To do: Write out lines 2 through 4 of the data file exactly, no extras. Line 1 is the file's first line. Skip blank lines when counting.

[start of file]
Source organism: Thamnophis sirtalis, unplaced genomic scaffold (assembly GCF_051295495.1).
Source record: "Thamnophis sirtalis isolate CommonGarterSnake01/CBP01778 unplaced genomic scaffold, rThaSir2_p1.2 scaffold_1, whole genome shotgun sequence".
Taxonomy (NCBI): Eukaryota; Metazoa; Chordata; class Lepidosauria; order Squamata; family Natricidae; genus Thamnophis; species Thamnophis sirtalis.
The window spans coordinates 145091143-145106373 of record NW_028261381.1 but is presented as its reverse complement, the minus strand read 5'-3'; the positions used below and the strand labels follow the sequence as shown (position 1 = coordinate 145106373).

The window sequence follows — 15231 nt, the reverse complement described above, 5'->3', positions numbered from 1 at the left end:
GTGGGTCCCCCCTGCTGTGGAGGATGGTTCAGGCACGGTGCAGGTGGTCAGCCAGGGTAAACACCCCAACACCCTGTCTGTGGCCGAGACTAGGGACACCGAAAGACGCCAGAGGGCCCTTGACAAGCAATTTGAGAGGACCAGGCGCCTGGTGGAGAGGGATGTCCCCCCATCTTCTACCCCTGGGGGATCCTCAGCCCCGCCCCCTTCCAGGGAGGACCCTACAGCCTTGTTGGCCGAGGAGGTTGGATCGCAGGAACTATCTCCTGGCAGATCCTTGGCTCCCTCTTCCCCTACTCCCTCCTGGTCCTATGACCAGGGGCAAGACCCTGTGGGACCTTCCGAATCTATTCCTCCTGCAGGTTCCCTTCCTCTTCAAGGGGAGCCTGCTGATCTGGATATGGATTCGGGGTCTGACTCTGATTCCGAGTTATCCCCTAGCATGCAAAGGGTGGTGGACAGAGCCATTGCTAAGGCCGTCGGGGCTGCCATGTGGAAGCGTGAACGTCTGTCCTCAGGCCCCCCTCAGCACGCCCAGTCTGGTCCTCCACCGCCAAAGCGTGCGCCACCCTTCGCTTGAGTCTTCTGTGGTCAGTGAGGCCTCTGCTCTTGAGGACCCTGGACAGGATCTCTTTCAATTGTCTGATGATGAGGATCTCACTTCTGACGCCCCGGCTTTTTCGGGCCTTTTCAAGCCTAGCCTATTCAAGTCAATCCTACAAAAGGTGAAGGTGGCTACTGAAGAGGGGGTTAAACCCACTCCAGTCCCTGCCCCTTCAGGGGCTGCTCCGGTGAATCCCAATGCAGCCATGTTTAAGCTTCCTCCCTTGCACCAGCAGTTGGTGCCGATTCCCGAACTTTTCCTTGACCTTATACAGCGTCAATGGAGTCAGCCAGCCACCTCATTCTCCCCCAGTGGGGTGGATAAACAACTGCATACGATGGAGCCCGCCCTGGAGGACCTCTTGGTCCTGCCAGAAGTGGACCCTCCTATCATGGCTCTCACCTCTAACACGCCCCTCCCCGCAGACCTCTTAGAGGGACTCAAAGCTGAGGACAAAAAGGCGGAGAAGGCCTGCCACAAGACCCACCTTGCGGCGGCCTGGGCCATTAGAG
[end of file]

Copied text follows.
Source record: "Thamnophis sirtalis isolate CommonGarterSnake01/CBP01778 unplaced genomic scaffold, rThaSir2_p1.2 scaffold_1, whole genome shotgun sequence".
Taxonomy (NCBI): Eukaryota; Metazoa; Chordata; class Lepidosauria; order Squamata; family Natricidae; genus Thamnophis; species Thamnophis sirtalis.
The window spans coordinates 145091143-145106373 of record NW_028261381.1 but is presented as its reverse complement, the minus strand read 5'-3'; the positions used below and the strand labels follow the sequence as shown (position 1 = coordinate 145106373).